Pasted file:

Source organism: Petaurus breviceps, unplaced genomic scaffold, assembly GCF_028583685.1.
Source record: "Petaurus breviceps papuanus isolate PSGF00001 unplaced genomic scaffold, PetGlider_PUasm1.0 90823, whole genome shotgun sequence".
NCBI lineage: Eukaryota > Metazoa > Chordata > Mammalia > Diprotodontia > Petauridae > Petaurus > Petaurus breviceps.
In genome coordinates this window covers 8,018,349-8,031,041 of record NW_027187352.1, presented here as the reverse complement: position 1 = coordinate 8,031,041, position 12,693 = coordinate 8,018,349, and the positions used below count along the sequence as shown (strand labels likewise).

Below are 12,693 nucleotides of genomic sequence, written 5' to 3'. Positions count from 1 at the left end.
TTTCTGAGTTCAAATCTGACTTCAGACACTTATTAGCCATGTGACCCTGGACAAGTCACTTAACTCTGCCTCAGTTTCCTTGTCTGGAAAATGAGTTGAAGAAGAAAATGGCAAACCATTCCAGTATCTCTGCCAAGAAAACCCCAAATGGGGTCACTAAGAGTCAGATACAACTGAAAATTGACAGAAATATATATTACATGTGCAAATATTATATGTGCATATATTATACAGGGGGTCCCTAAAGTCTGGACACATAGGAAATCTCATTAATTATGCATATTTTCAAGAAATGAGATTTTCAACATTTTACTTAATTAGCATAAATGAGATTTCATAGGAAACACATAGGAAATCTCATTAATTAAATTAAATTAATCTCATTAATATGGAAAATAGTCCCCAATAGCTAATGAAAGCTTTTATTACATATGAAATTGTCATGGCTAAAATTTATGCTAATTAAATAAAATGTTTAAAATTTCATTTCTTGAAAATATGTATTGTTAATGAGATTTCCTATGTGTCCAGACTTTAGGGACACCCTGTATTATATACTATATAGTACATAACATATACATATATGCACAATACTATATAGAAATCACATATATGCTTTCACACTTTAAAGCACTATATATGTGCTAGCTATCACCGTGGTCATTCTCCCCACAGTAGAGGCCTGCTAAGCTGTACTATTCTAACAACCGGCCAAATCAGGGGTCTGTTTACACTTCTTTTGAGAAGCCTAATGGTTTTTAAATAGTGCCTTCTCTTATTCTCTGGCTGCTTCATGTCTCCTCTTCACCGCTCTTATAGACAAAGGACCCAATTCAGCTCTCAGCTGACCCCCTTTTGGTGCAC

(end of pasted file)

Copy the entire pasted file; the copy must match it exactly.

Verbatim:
Source organism: Petaurus breviceps, unplaced genomic scaffold, assembly GCF_028583685.1.
Source record: "Petaurus breviceps papuanus isolate PSGF00001 unplaced genomic scaffold, PetGlider_PUasm1.0 90823, whole genome shotgun sequence".
NCBI lineage: Eukaryota > Metazoa > Chordata > Mammalia > Diprotodontia > Petauridae > Petaurus > Petaurus breviceps.
In genome coordinates this window covers 8,018,349-8,031,041 of record NW_027187352.1, presented here as the reverse complement: position 1 = coordinate 8,031,041, position 12,693 = coordinate 8,018,349, and the positions used below count along the sequence as shown (strand labels likewise).

Below are 12,693 nucleotides of genomic sequence, written 5' to 3'. Positions count from 1 at the left end.
TTTCTGAGTTCAAATCTGACTTCAGACACTTATTAGCCATGTGACCCTGGACAAGTCACTTAACTCTGCCTCAGTTTCCTTGTCTGGAAAATGAGTTGAAGAAGAAAATGGCAAACCATTCCAGTATCTCTGCCAAGAAAACCCCAAATGGGGTCACTAAGAGTCAGATACAACTGAAAATTGACAGAAATATATATTACATGTGCAAATATTATATGTGCATATATTATACAGGGGGTCCCTAAAGTCTGGACACATAGGAAATCTCATTAATTATGCATATTTTCAAGAAATGAGATTTTCAACATTTTACTTAATTAGCATAAATGAGATTTCATAGGAAACACATAGGAAATCTCATTAATTAAATTAAATTAATCTCATTAATATGGAAAATAGTCCCCAATAGCTAATGAAAGCTTTTATTACATATGAAATTGTCATGGCTAAAATTTATGCTAATTAAATAAAATGTTTAAAATTTCATTTCTTGAAAATATGTATTGTTAATGAGATTTCCTATGTGTCCAGACTTTAGGGACACCCTGTATTATATACTATATAGTACATAACATATACATATATGCACAATACTATATAGAAATCACATATATGCTTTCACACTTTAAAGCACTATATATGTGCTAGCTATCACCGTGGTCATTCTCCCCACAGTAGAGGCCTGCTAAGCTGTACTATTCTAACAACCGGCCAAATCAGGGGTCTGTTTACACTTCTTTTGAGAAGCCTAATGGTTTTTAAATAGTGCCTTCTCTTATTCTCTGGCTGCTTCATGTCTCCTCTTCACCGCTCTTATAGACAAAGGACCCAATTCAGCTCTCAGCTGACCCCCTTTTGGTGCAC